I get to the company thirty minutes early, put my tie and jacket on in the parking garage. I don’t like ties; they’re a piece of useless fashion that refuses to die. There’s a receptionist sitting at the front desk. She’s pleasant and offers me a cup of coffee while I wait. I decline and open my portfolio, reviewing my notes from their annual report, specifically their operating costs and profits. I check the salary report I obtained from www.salary.com pertaining to this position, my bargaining chip. I’ve been getting lowball offers when it comes to salaries. I find it disconcerting, when a company wants an MBA and only offers $24,000 a year. My previous employer paid me $36,000. I sometimes regret leaving, but it was time to move on after four years of going nowhere. It happens sometimes when you work for the military. But I really had no choice; my position required me to be a member of the National Guard in order to gain employment as a civilian. It’s a weird policy, but it’s allowable. And since I chose not to reenlist – I’m out of a job.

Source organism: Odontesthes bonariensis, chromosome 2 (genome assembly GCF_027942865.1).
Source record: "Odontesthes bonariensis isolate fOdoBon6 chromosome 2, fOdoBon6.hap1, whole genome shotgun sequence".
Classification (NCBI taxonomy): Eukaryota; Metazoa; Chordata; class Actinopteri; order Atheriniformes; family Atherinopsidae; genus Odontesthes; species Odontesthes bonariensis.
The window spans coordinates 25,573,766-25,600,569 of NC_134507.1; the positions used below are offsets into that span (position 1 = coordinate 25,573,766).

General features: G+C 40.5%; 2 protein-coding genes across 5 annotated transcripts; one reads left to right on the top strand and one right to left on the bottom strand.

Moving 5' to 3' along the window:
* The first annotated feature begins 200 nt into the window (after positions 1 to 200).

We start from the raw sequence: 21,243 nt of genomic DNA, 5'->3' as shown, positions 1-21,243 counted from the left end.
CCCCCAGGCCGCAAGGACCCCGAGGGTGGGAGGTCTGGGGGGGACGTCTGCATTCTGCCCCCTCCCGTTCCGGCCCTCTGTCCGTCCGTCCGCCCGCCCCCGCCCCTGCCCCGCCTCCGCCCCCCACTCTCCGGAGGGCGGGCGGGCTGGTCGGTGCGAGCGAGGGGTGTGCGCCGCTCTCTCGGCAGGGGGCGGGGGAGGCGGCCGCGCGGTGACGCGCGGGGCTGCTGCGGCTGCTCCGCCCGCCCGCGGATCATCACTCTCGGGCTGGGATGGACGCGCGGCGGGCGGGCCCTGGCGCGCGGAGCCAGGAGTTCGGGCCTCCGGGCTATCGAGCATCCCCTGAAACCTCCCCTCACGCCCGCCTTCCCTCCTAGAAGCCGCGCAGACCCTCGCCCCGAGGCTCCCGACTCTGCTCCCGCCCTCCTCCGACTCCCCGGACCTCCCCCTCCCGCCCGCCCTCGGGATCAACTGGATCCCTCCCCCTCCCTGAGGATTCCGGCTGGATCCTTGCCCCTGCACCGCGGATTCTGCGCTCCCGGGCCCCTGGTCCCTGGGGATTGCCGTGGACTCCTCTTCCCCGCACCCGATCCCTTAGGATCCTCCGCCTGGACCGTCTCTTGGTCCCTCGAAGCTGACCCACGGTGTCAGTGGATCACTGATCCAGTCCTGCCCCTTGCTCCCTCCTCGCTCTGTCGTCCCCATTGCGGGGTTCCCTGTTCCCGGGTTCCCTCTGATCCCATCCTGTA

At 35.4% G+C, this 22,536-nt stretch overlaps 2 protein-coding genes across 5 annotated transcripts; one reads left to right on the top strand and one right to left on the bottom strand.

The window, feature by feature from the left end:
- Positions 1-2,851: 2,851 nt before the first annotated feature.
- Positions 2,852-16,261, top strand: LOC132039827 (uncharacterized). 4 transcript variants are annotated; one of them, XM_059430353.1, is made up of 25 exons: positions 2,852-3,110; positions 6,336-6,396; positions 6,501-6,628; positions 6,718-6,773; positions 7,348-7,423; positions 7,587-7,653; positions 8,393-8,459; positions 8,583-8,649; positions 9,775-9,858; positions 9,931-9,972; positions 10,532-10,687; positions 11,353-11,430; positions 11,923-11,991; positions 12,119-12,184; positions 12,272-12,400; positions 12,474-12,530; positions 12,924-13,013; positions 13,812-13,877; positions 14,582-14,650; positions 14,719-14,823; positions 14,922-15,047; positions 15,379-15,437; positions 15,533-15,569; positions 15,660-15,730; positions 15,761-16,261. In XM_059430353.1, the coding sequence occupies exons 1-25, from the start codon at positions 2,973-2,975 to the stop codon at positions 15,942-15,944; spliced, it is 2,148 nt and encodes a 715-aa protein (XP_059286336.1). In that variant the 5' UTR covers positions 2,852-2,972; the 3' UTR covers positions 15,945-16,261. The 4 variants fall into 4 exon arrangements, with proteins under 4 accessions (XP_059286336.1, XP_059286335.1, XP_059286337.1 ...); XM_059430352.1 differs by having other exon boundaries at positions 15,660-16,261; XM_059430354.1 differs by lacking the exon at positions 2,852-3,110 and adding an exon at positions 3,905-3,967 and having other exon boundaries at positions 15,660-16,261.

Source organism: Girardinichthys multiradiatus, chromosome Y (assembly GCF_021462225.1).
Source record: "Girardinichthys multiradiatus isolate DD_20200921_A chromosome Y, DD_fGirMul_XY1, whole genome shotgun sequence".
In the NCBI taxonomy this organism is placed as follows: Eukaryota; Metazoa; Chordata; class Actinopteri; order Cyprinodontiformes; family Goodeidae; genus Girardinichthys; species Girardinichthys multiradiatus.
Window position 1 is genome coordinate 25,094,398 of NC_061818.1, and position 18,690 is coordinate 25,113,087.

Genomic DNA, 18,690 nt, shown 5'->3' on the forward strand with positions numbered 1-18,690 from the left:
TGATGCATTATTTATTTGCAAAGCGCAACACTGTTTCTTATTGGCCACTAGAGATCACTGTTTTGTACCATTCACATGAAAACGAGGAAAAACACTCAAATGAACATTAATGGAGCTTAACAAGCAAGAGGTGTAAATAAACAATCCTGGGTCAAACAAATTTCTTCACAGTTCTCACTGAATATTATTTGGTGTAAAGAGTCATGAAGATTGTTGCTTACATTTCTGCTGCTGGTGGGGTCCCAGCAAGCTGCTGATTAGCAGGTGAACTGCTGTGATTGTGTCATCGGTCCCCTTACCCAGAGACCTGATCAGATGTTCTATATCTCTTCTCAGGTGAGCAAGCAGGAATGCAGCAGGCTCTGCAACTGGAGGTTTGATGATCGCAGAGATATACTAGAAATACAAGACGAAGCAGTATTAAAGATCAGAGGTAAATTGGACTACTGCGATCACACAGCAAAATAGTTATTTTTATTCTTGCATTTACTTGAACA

A short heavy-set blond bearded guy comes out, wearing a short overcoat. Is this good or bad I wonder. He introduces himself as Hugh, I shake his hand firmly and he escorts me back to his office. I begin to understand why he’s wearing the overcoat. His office is freezing. After the obligatory small talk, he explains the Finance Analyst position in detail. He wants to know if I have any experience with People Soft, I don’t and tell him so. The ad didn’t state anything about having that particular software experience. He said not to worry about it; he wanted someone with MS Access experience, which I have. I pull out the CD and offered to show him some of the databases I’ve created, he declines. I wonder why, but push it aside as the interview continues. He wants to know what I like, dislike and says “Tell me about yourself” I hate this question, but tell him something about me anyway, stuff I don’t mind sharing and enough to peak his interest in hiring me. The interview ends with him telling me he’ll make a decision within the next few days. He doesn’t mention salary and I leave it at that, thanking him for his time and head out thinking I’ll discuss salary if I’m offered the job.